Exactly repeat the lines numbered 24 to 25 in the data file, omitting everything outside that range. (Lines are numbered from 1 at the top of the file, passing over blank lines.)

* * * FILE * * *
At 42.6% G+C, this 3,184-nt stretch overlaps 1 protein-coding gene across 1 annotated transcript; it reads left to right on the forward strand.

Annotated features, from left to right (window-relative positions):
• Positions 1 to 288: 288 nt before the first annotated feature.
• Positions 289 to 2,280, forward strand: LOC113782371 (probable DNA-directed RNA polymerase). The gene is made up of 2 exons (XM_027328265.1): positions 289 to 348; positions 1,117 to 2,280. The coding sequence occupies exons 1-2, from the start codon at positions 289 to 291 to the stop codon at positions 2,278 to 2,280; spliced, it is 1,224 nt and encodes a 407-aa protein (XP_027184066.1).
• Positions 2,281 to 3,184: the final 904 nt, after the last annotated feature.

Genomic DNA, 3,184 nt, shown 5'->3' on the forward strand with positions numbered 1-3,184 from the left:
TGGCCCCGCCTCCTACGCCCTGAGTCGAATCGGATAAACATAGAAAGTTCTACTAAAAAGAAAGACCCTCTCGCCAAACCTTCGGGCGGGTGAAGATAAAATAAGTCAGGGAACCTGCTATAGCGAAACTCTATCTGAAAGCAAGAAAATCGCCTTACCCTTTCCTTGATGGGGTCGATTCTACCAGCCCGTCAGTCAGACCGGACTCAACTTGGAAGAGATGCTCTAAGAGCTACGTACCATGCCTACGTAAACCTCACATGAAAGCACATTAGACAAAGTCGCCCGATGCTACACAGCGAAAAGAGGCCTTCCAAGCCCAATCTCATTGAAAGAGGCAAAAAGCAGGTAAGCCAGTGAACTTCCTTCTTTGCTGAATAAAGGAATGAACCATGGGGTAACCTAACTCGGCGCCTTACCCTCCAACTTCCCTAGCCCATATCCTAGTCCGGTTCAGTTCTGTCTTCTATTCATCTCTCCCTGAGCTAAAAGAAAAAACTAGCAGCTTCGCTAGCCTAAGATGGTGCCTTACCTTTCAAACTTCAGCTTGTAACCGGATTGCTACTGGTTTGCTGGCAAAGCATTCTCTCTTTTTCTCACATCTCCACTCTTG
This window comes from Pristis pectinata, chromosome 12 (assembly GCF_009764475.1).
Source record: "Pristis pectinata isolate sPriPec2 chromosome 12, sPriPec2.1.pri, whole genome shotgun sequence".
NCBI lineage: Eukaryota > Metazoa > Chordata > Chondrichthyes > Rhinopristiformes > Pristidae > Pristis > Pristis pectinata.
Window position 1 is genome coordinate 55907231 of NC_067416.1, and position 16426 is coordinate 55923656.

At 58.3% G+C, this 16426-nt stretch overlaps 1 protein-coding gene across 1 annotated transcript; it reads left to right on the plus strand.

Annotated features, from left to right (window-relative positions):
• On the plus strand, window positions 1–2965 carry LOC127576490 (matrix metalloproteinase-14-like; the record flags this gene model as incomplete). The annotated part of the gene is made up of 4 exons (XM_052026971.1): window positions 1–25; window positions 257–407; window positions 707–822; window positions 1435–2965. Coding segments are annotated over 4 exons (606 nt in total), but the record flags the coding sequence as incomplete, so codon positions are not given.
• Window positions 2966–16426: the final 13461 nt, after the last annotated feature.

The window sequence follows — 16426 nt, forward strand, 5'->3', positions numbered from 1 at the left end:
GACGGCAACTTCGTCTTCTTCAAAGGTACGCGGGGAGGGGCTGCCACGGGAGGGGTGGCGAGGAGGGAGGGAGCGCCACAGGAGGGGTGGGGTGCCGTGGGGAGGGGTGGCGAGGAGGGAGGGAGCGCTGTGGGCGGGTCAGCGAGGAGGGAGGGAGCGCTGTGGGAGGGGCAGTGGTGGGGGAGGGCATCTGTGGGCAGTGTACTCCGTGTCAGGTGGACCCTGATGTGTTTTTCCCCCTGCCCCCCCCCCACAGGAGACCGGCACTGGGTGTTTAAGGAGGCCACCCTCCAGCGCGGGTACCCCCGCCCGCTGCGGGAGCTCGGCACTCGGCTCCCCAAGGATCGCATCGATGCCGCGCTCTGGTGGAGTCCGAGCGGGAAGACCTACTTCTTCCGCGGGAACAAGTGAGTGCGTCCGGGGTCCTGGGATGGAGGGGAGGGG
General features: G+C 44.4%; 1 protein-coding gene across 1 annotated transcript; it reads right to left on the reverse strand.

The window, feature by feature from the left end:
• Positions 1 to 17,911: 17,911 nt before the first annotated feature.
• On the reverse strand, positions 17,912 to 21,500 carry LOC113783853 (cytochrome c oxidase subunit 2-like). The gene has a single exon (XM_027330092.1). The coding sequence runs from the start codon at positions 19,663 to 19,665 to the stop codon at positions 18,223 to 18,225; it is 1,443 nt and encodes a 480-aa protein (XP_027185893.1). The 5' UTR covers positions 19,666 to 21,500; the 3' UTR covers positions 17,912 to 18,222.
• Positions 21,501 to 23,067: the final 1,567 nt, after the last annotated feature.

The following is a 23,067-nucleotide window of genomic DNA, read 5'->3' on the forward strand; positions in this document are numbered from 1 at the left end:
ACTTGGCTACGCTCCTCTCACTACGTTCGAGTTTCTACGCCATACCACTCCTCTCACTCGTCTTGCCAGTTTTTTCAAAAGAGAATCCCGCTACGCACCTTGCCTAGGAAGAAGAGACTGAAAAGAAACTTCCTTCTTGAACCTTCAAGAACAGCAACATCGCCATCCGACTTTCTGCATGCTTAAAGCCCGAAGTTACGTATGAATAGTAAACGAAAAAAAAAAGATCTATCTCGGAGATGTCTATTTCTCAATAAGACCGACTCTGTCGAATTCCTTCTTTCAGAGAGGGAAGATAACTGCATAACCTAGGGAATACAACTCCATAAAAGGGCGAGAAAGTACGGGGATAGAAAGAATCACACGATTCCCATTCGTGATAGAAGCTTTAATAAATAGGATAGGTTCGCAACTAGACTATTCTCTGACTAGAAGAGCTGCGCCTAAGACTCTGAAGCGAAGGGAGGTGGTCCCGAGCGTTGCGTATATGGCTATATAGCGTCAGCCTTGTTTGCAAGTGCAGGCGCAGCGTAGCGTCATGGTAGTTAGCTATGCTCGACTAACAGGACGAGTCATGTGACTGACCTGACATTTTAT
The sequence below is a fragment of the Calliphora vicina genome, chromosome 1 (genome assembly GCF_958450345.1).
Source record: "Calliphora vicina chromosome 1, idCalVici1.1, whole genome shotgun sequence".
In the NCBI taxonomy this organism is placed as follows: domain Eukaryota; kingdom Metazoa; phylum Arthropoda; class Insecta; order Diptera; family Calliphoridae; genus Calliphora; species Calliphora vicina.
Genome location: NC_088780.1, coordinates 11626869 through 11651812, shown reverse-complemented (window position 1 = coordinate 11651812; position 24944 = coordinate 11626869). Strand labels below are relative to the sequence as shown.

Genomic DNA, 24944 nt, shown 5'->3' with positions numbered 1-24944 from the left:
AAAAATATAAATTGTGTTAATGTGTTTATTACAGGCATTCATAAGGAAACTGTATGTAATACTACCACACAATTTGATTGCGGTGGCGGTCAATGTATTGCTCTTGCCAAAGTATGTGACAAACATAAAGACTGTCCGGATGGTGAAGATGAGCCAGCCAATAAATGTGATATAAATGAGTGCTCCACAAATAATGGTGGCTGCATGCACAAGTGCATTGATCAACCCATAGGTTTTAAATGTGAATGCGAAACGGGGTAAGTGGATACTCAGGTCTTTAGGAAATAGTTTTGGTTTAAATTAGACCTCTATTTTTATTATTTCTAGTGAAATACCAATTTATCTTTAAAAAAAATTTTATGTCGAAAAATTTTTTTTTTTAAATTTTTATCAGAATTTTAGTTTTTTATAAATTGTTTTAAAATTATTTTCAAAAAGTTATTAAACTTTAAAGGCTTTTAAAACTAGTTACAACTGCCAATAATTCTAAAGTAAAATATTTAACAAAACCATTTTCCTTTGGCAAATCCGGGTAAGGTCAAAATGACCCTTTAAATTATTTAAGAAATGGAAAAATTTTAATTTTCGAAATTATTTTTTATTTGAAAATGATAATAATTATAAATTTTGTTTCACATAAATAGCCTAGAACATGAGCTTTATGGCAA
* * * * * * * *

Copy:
ACTTGGCTACGCTCCTCTCACTACGTTCGAGTTTCTACGCCATACCACTCCTCTCACTCGTCTTGCCAGTTTTTTCAAAAGAGAATCCCGCTACGCACCTTGCCTAGGAAGAAGAGACTGAAAAGAAACTTCCTTCTTGAACCTTCAAGAACAGCAACATCGCCATCCGACTTTCTGCATGCTTAAAGCCCGAAGTTACGTATGAATAGTAAACGAAAAAAAAAAGATCTATCTCGGAGATGTCTATTTCTCAATAAGACCGACTCTGTCGAATTCCTTCTTTCAGAGAGGGAAGATAACTGCATAACCTAGGGAATACAACTCCATAAAAGGGCGAGAAAGTACGGGGATAGAAAGAATCACACGATTCCCATTCGTGATAGAAGCTTTAATAAATAGGATAGGTTCGCAACTAGACTATTCTCTGACTAGAAGAGCTGCGCCTAAGACTCTGAAGCGAAGGGAGGTGGTCCCGAGCGTTGCGTATATGGCTATATAGCGTCAGCCTTGTTTGCAAGTGCAGGCGCAGCGTAGCGTCATGGTAGTTAGCTATGCTCGACTAACAGGACGAGTCATGTGACTGACCTGACATTTTAT
The sequence below is a fragment of the Calliphora vicina genome, chromosome 1 (genome assembly GCF_958450345.1).